Mild sedation from opioids is expected, especially in patients who are opioid naive. Unintended advancing sedation, however, may lead to respiratory depression and possibly death. Unintended advancing sedation is defined by the American Society for Pain Management Nursing (ASPMN) as sedation “that occurs at increasingly higher levels along the continuum of sedation as a result of opioid administration for pain management, impairing both arousal mechanisms and content processing.”3 The continuum of sedation spans the complete range of consciousness levels from being fully alert with no sedation to complete loss of consciousness with respiratory arrest.3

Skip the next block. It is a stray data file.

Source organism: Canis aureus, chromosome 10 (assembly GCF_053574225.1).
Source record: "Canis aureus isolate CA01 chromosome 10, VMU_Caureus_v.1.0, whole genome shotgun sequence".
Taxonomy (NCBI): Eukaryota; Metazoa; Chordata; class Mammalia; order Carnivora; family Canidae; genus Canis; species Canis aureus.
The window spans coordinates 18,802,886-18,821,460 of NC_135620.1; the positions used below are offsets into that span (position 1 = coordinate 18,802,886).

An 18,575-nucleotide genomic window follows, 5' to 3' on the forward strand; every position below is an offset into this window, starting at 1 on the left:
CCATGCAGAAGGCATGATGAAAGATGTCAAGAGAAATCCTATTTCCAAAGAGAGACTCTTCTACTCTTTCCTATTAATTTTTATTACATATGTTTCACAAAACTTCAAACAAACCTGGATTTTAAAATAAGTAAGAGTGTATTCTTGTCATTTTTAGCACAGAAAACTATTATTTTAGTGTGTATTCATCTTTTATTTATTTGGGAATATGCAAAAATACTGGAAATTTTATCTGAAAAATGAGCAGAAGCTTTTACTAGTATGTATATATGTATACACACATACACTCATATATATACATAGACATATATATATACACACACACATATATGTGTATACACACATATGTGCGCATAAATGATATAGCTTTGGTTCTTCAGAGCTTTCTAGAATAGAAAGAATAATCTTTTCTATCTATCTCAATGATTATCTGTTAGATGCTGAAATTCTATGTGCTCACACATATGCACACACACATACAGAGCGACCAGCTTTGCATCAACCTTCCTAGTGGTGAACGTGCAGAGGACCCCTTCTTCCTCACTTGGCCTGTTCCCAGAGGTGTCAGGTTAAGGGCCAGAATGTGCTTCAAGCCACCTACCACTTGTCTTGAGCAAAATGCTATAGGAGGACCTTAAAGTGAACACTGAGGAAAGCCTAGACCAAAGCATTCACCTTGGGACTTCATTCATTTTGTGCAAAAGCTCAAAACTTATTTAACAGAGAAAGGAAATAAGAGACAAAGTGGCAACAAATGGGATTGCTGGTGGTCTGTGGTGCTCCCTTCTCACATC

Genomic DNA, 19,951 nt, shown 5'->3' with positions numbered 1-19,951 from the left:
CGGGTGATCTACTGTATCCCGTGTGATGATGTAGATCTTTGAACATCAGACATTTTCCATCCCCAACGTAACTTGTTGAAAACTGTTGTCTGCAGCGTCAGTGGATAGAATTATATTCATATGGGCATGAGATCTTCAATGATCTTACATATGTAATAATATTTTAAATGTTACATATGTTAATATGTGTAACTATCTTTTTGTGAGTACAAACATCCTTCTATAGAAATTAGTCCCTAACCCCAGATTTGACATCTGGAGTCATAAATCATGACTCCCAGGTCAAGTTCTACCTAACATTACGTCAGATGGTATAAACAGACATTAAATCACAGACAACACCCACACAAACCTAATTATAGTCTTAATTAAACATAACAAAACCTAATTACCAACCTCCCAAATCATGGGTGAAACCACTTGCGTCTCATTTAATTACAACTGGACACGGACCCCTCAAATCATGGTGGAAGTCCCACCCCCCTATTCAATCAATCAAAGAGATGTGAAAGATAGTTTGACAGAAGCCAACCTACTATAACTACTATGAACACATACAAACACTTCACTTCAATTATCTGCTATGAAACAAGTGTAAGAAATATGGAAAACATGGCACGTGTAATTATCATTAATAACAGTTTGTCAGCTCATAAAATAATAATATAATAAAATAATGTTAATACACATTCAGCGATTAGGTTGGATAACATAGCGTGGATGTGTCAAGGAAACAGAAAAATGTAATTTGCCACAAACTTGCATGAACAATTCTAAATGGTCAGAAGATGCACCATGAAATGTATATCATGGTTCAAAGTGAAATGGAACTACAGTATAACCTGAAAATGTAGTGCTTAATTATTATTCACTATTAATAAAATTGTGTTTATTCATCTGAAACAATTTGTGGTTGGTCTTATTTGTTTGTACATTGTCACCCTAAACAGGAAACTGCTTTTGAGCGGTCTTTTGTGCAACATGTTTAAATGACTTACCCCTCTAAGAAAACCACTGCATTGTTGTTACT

The incidence of excessive or progressive sedation associated with the use of opioids for pain management is unknown. Gordon and Pellino retrospectively reviewed health records of the 10,511 adult inpatients who underwent surgery in their hospital in 2003. They found that 56 (0.53%) had received naloxone, 44 (79%) of whom received it for the purpose of reversing opioid sedation.4 Although excessive sedation is the most important predictor of respiratory depression in hospitalized patients receiving IV opioid analgesics, in a 2013 study of clinician knowledge, only 20% of the 840 RNs surveyed correctly identified it as such; 49% incorrectly identified respiratory rate as the most important predictor.5 The incidence of opioid-induced respiratory depression (OIRD) is also unknown because OIRD may resolve without precipitating a sentinel event and thus may not be tracked or reported as an adverse event. Cashman and Dolin analyzed data from 116 study groups that defined respiratory depression as a respiratory rate of either less than 10 breaths per minute (70 groups) or less than eight breaths per minute (46 groups).6 Their analysis, which included data from 29,607 postsurgical patients, found that respiratory depression, as defined in these groups, occurred at a mean rate of 1.1% among patients receiving intramuscular, patient-controlled, or epidural opioid analgesia.6 Although these findings suggest that rates for OIRD are low, such events can cause brain hypoxia, anoxia, and death.